Book/DVD list for your April 15 tea party
By Donald Hank
The local tea party in Lancaster PA seems to have been organized by 2 fine ladies who, on the tea party web site, also recommend a book list for invitees. Good for them. Much of the list, apparently originating with Ron Paul, is made up of the True Liberals, or libertarians, like Ludwig van Mises, Friedrich Hayek, Ayn Rand and many others.
I emailed these ladies and thanked them for doing this and then said there were a few other books that Americans ought to read.
For today’s world, the most important information – most of which your school and/or college probably made sure you missed – is the story of the socialist dictators of the 20th century.
An invaluable contribution to your list would be “Harvest of Sorrow” by Robert Conquest, describing the slaughter of millions of Ukrainian farmers, “Son of the Revolution” by Liang Heng and Judith Shapiro, an eye-witness account of the Chinese Cultural Revolution, and the 3 disk DVD set China, a Century of Revolution, directed by Sue Williams (one of the co-producers was Karma Hinton, my first Chinese teacher). You will immediately see the unmistakable similarity between the Red Guard and ACORN.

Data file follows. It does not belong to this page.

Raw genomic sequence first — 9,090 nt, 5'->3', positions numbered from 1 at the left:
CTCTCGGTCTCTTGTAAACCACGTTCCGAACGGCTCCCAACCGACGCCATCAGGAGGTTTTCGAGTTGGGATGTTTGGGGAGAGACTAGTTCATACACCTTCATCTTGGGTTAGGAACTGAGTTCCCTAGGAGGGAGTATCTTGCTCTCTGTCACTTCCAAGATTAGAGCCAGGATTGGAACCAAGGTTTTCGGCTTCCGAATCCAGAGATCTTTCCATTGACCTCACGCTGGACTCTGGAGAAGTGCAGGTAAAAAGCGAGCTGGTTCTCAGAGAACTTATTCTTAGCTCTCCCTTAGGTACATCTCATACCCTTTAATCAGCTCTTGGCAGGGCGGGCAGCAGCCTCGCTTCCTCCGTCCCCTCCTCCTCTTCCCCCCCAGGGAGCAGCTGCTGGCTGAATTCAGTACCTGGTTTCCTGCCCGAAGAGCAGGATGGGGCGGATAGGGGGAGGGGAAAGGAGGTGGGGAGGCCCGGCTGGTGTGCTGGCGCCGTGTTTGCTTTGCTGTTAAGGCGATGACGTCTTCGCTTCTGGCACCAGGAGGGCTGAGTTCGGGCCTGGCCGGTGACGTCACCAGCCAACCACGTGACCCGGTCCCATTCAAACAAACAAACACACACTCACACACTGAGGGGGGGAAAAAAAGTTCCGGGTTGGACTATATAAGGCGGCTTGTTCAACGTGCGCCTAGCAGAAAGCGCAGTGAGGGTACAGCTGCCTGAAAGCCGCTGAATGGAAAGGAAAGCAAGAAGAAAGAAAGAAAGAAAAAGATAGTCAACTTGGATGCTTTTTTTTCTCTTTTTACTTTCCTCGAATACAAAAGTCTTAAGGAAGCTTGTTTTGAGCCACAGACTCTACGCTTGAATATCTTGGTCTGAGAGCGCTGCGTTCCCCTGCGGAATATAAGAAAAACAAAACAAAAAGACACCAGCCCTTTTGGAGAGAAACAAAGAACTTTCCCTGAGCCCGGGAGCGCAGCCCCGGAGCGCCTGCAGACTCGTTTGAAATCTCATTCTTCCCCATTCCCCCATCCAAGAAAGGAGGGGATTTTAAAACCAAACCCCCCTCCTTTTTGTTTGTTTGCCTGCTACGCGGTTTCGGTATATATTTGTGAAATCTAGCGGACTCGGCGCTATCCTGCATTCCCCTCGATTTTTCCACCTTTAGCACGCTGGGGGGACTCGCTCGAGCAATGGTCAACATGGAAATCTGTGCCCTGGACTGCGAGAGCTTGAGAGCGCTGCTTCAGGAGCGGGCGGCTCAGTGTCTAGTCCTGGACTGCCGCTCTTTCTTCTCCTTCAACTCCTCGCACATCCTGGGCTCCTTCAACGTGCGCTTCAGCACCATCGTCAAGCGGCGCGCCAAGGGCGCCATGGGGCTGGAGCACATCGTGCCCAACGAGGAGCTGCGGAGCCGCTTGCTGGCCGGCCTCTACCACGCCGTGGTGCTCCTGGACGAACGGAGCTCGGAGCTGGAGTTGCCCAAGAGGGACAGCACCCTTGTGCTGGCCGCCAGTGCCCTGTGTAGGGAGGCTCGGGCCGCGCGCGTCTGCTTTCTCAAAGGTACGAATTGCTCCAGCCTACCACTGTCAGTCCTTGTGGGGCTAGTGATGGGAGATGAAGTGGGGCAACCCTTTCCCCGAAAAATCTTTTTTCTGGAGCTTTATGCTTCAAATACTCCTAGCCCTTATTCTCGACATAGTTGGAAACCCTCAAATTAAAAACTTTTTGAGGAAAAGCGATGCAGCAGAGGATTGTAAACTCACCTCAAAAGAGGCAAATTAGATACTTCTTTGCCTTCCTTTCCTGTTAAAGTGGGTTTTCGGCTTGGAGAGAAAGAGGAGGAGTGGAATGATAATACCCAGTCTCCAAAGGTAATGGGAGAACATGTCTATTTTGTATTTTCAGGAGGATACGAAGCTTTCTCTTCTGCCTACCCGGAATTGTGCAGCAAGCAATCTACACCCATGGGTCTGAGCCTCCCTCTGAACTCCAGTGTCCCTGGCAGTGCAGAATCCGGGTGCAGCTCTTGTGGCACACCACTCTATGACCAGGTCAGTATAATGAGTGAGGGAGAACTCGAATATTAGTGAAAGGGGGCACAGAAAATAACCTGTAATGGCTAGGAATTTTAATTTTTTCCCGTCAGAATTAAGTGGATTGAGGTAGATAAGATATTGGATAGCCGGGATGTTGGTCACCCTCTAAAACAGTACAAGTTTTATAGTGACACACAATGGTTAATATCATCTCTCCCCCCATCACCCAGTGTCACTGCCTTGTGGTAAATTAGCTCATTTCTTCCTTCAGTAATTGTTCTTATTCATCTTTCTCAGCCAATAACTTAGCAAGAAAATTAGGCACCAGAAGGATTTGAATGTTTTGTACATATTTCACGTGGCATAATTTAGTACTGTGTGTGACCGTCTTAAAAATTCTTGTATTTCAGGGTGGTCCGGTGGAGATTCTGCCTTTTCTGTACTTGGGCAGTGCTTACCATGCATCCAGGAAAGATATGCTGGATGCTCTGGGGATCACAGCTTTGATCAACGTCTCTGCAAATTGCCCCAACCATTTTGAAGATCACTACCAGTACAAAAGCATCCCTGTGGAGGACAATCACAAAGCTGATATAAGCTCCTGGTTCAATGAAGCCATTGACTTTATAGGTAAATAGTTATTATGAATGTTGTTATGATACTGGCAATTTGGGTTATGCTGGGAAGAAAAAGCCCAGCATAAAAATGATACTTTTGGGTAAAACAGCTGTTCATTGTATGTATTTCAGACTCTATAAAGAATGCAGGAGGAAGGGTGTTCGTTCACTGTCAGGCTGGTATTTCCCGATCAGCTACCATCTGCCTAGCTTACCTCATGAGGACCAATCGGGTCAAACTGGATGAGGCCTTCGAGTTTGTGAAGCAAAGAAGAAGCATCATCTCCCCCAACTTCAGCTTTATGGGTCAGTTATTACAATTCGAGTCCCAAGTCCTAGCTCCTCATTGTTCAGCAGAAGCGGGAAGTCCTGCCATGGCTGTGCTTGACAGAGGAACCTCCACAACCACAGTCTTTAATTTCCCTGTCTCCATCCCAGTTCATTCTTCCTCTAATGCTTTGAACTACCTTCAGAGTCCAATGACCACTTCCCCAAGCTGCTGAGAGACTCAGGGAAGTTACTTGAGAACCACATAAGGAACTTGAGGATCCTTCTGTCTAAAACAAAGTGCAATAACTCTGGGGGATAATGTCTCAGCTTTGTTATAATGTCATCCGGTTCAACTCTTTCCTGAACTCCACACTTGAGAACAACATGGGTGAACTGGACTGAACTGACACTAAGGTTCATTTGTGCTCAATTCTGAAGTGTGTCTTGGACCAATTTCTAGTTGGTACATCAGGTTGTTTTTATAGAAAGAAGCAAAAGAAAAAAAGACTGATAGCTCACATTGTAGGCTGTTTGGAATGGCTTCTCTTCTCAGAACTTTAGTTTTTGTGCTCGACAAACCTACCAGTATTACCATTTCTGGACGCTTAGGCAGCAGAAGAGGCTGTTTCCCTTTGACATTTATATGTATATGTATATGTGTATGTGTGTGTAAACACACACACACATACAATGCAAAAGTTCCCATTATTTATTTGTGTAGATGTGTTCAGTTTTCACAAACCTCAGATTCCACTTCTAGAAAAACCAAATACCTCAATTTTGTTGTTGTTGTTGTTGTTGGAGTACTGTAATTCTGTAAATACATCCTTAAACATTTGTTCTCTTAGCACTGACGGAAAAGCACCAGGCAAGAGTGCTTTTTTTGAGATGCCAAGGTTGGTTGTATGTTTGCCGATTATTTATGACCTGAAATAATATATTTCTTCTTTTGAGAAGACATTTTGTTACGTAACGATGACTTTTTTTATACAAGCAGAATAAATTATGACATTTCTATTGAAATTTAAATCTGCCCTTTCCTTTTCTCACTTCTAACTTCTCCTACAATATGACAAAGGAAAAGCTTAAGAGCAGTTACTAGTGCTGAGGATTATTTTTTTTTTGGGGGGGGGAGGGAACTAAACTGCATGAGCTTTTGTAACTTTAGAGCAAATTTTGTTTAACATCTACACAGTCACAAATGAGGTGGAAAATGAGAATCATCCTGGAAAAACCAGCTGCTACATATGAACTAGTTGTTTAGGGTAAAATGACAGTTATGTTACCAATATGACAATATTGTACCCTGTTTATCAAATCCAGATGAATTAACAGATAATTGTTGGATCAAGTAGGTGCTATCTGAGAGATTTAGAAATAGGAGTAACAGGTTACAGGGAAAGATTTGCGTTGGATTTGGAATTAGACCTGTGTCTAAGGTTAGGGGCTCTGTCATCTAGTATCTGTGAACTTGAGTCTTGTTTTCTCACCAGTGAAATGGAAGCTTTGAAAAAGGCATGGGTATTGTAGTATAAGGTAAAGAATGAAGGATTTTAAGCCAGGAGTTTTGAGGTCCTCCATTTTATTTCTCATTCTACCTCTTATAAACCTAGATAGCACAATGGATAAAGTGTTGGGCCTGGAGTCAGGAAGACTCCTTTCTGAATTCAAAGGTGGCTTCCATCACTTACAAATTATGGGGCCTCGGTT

Further DVDs: Repentance, a top-notch surrealistic Russian film (RU title: Pokayanie) about a Stalin like figure, Est-Oueste (East-West), an excellent film about a French family that visits the Soviet Union in the early post-WW II years and is trapped there. The Chinese film To Live is also an artistic masterpiece but at the same time, a realistic portrayal of the tragedy of Mao’s Great Leap Forward and Cultural Revolution.
Others: A somewhat tedious but trail blazing book “The Black Book of Communism” was written by a group of French communists under Stéphane Courtois who decided to come clean about the death toll of the 20th century, namely, almost 100 million innocents slaughtered throughout the world in the name of “social justice.”
Further, the Russian film Nest of Noblefolk (RU: Dvorjanskoe Gnezdo), an adaptation of the Turgenev story, shows the remarkable similarity between the mid 1800s and our 60s, with the elite classes talking about the same ideas that threw our society into moral and social turmoil. Shot in the Russian countryside, it is a cinema buff’s delight, with gorgeous photography, period-correctness in all aspects, soulful Russian gypsy music, a gripping love story with 2 intertwined love triangles and a surprise ending.
Note, however, that Turgenev’s best description of the early revolutionaries is given in his novel “Fathers and Sons,” which reflects the ideas that we considered revolutionary in our 1960s. In reality, we were a century later than the Russians in introducing ordered chaos, which is why freedom survived so long here. Nothing stands in the way of totalitarianism now – except you. And you know what? I believe in you.
TEA PARTIES AROUND THE NATION (find yours here):